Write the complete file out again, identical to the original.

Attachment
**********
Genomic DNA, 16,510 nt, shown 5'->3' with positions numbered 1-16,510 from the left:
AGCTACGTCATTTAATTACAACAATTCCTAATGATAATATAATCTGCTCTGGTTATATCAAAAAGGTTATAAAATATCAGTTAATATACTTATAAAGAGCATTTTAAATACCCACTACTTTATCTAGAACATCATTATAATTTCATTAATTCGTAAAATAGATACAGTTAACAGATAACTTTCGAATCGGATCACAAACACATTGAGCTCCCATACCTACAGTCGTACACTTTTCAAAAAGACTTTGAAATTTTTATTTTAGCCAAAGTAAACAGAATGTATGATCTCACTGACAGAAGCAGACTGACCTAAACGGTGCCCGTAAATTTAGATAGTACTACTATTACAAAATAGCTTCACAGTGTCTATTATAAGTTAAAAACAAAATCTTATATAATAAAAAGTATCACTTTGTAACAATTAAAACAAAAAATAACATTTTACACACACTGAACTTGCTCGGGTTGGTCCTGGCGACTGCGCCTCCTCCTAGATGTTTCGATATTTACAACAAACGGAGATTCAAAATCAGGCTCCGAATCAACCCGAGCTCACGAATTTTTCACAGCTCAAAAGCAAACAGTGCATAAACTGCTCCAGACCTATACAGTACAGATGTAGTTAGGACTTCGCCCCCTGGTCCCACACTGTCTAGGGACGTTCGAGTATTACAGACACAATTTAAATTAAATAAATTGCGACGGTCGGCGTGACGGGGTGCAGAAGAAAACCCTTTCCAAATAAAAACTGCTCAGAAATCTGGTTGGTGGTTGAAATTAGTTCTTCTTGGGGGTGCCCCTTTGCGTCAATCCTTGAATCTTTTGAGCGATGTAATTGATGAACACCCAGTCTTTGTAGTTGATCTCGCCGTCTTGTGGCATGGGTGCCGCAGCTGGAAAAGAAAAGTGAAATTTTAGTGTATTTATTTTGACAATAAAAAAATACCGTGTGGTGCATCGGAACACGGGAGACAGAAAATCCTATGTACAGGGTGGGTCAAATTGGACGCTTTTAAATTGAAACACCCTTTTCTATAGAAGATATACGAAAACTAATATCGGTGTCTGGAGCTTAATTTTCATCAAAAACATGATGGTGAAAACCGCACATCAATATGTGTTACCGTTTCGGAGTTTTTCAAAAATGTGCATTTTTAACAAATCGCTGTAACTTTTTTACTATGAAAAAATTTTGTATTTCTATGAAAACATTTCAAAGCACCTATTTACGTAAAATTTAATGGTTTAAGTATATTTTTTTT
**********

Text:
Genomic DNA, 16,510 nt, shown 5'->3' with positions numbered 1-16,510 from the left:
AGCTACGTCATTTAATTACAACAATTCCTAATGATAATATAATCTGCTCTGGTTATATCAAAAAGGTTATAAAATATCAGTTAATATACTTATAAAGAGCATTTTAAATACCCACTACTTTATCTAGAACATCATTATAATTTCATTAATTCGTAAAATAGATACAGTTAACAGATAACTTTCGAATCGGATCACAAACACATTGAGCTCCCATACCTACAGTCGTACACTTTTCAAAAAGACTTTGAAATTTTTATTTTAGCCAAAGTAAACAGAATGTATGATCTCACTGACAGAAGCAGACTGACCTAAACGGTGCCCGTAAATTTAGATAGTACTACTATTACAAAATAGCTTCACAGTGTCTATTATAAGTTAAAAACAAAATCTTATATAATAAAAAGTATCACTTTGTAACAATTAAAACAAAAAATAACATTTTACACACACTGAACTTGCTCGGGTTGGTCCTGGCGACTGCGCCTCCTCCTAGATGTTTCGATATTTACAACAAACGGAGATTCAAAATCAGGCTCCGAATCAACCCGAGCTCACGAATTTTTCACAGCTCAAAAGCAAACAGTGCATAAACTGCTCCAGACCTATACAGTACAGATGTAGTTAGGACTTCGCCCCCTGGTCCCACACTGTCTAGGGACGTTCGAGTATTACAGACACAATTTAAATTAAATAAATTGCGACGGTCGGCGTGACGGGGTGCAGAAGAAAACCCTTTCCAAATAAAAACTGCTCAGAAATCTGGTTGGTGGTTGAAATTAGTTCTTCTTGGGGGTGCCCCTTTGCGTCAATCCTTGAATCTTTTGAGCGATGTAATTGATGAACACCCAGTCTTTGTAGTTGATCTCGCCGTCTTGTGGCATGGGTGCCGCAGCTGGAAAAGAAAAGTGAAATTTTAGTGTATTTATTTTGACAATAAAAAAATACCGTGTGGTGCATCGGAACACGGGAGACAGAAAATCCTATGTACAGGGTGGGTCAAATTGGACGCTTTTAAATTGAAACACCCTTTTCTATAGAAGATATACGAAAACTAATATCGGTGTCTGGAGCTTAATTTTCATCAAAAACATGATGGTGAAAACCGCACATCAATATGTGTTACCGTTTCGGAGTTTTTCAAAAATGTGCATTTTTAACAAATCGCTGTAACTTTTTTACTATGAAAAAATTTTGTATTTCTATGAAAACATTTCAAAGCACCTATTTACGTAAAATTTAATGGTTTAAGTATATTTTTTTT